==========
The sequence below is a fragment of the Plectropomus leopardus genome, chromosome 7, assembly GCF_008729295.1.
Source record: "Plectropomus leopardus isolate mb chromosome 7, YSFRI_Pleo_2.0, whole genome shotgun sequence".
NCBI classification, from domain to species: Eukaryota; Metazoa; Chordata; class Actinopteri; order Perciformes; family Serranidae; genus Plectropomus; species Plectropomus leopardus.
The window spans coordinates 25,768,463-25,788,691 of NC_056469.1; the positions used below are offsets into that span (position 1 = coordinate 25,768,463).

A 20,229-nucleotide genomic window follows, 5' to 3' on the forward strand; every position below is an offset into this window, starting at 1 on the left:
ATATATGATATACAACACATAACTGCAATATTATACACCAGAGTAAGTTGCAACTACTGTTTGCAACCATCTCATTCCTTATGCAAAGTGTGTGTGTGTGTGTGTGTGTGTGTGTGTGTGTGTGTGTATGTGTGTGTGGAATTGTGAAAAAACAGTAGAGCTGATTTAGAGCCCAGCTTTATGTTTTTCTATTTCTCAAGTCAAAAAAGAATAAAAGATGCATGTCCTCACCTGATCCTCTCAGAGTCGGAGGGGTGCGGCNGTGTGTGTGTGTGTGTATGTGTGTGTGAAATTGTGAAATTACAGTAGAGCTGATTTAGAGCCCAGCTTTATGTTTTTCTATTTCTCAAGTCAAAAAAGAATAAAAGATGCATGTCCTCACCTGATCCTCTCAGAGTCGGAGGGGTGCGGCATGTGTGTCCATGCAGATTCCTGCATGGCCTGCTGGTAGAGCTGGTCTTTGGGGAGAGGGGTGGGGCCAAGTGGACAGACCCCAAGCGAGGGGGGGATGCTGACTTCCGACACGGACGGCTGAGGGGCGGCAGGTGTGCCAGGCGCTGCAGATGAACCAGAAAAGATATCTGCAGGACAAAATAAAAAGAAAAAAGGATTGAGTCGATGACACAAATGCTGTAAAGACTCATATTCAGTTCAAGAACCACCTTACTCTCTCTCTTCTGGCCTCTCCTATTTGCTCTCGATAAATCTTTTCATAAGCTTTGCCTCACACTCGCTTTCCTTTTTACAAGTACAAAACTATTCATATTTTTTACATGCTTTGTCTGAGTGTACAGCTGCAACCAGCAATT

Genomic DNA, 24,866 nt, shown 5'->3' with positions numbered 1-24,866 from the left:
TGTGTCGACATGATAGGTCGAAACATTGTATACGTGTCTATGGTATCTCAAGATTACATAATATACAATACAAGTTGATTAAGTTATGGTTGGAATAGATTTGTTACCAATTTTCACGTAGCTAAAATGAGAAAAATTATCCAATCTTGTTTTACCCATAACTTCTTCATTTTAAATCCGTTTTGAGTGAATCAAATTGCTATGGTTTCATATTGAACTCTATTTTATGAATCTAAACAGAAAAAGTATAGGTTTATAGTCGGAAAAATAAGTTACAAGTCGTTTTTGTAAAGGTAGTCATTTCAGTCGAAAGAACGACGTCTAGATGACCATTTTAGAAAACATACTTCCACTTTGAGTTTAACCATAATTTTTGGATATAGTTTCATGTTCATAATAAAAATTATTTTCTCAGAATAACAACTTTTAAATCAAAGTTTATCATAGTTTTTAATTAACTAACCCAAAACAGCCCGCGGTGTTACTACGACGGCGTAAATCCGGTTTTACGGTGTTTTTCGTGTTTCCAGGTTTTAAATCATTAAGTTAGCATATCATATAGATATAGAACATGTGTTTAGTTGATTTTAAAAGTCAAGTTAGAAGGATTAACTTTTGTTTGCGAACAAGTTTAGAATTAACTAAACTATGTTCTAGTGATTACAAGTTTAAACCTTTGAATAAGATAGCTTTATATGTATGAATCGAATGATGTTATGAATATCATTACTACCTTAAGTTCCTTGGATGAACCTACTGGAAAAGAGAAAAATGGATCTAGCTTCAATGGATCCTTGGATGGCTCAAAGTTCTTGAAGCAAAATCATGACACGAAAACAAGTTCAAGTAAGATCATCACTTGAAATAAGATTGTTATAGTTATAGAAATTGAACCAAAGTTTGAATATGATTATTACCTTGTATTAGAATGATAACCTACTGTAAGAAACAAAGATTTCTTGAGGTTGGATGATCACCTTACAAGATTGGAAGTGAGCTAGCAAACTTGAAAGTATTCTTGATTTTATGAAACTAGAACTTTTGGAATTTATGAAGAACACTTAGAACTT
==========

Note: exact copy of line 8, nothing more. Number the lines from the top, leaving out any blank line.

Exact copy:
TGTGTCGACATGATAGGTCGAAACATTGTATACGTGTCTATGGTATCTCAAGATTACATAATATACAATACAAGTTGATTAAGTTATGGTTGGAATAGATTTGTTACCAATTTTCACGTAGCTAAAATGAGAAAAATTATCCAATCTTGTTTTACCCATAACTTCTTCATTTTAAATCCGTTTTGAGTGAATCAAATTGCTATGGTTTCATATTGAACTCTATTTTATGAATCTAAACAGAAAAAGTATAGGTTTATAGTCGGAAAAATAAGTTACAAGTCGTTTTTGTAAAGGTAGTCATTTCAGTCGAAAGAACGACGTCTAGATGACCATTTTAGAAAACATACTTCCACTTTGAGTTTAACCATAATTTTTGGATATAGTTTCATGTTCATAATAAAAATTATTTTCTCAGAATAACAACTTTTAAATCAAAGTTTATCATAGTTTTTAATTAACTAACCCAAAACAGCCCGCGGTGTTACTACGACGGCGTAAATCCGGTTTTACGGTGTTTTTCGTGTTTCCAGGTTTTAAATCATTAAGTTAGCATATCATATAGATATAGAACATGTGTTTAGTTGATTTTAAAAGTCAAGTTAGAAGGATTAACTTTTGTTTGCGAACAAGTTTAGAATTAACTAAACTATGTTCTAGTGATTACAAGTTTAAACCTTTGAATAAGATAGCTTTATATGTATGAATCGAATGATGTTATGAATATCATTACTACCTTAAGTTCCTTGGATGAACCTACTGGAAAAGAGAAAAATGGATCTAGCTTCAATGGATCCTTGGATGGCTCAAAGTTCTTGAAGCAAAATCATGACACGAAAACAAGTTCAAGTAAGATCATCACTTGAAATAAGATTGTTATAGTTATAGAAATTGAACCAAAGTTTGAATATGATTATTACCTTGTATTAGAATGATAACCTACTGTAAGAAACAAAGATTTCTTGAGGTTGGATGATCACCTTACAAGATTGGAAGTGAGCTAGCAAACTTGAAAGTATTCTTGATTTTATGAAACTAGAACTTTTGGAATTTATGAAGAACACTTAGAACTT